JJ Editor's Daily Picks
"But in 2014, Modi was able to emerge from the crowd and dominate. His Hindu nationalist BJP won an outright majority of seats in parliament by especially appealing to voters in the Hindi-speaking parts of central and northern India..."
"...journalism—unlike, say, medicine, law, or architecture—is a profession that any person can practice. There are no licensing or education requirements, and we journalists generally think that this is a good thing"
"Prime Minister Benjamin Netanyahu desperately needs to conclude coalition talks by May 28. His future coalition should serve to protect him from impending indictment."
"Earlier this month, Alabama Public Television decided not to run an episode featuring a same-sex marriage on the PBS animated television series, Arthur."
"How did he amass three houses and a net worth approaching at least $2 million? The surprisingly conventional middle-class climbing of a radical-sounding socialist."
"In this new digital world, she argues, everything is documented, everything is tagged, and anything can surface at any moment. We’re losing the ability to forget, and therefore we’re losing the ability to distance ourselves from our past."
"In championing ‘slowness in human relations’, the Slow Movement appears conservative, while constructively calling for valuing local cultures, whether in food and agriculture, or in preserving slower, more biological rhythms..."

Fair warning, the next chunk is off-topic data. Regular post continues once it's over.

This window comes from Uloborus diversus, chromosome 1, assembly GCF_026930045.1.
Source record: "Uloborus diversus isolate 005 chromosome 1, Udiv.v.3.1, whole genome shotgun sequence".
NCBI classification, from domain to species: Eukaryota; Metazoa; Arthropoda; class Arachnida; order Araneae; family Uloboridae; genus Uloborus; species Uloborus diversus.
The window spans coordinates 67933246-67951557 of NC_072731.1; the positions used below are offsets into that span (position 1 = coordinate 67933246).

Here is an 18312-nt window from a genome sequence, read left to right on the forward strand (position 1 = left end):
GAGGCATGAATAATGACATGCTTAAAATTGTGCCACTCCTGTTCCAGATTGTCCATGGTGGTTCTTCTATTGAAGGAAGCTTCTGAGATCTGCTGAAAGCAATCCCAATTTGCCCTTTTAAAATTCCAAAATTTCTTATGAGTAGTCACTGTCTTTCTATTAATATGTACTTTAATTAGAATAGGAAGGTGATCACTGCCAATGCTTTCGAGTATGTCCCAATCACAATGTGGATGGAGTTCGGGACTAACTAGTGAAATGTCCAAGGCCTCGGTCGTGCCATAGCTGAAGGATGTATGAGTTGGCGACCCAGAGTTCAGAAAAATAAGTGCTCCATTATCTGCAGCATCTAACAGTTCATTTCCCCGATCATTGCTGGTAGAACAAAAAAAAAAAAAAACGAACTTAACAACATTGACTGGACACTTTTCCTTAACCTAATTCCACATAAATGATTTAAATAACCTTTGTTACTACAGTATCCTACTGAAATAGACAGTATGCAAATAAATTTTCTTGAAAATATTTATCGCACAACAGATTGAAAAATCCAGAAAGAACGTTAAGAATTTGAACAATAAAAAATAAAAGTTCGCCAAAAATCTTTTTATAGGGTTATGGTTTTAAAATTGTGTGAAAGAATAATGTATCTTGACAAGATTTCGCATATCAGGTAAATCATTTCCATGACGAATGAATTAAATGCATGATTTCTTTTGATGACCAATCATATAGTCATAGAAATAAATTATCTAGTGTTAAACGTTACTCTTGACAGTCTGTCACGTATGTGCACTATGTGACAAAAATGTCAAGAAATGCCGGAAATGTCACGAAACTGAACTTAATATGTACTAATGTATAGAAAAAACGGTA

"The dual nature of power and truth results in the curious fact that we humans know many more truths than any other animal, but we also believe in much more nonsense."
"A hefty portion of people who Google for more information on getting married during the workweek seem to be wondering two things: Do people have weekday weddings? And is it okay to have one?"
"“Lox” derives from the Germanic word for salmon: Yiddish (laks), German (Lachs), Swedish (lax). True lox is cured salmon belly and is not smoked, though categories have blurred over the years..."
"A recent United Nations-backed report highlighted the scale of destruction humans are inflicting on the natural world. To reverse these trends, humanity must transform its economic models and food system..."
"Pittsburgh and Poway were an abstract horror for me until last week, when the arson wave hit my own Chicago synagogue. U.S. Jews now join Europe's Jews in facing ongoing anti-Semitic violence against us and our sanctuaries..."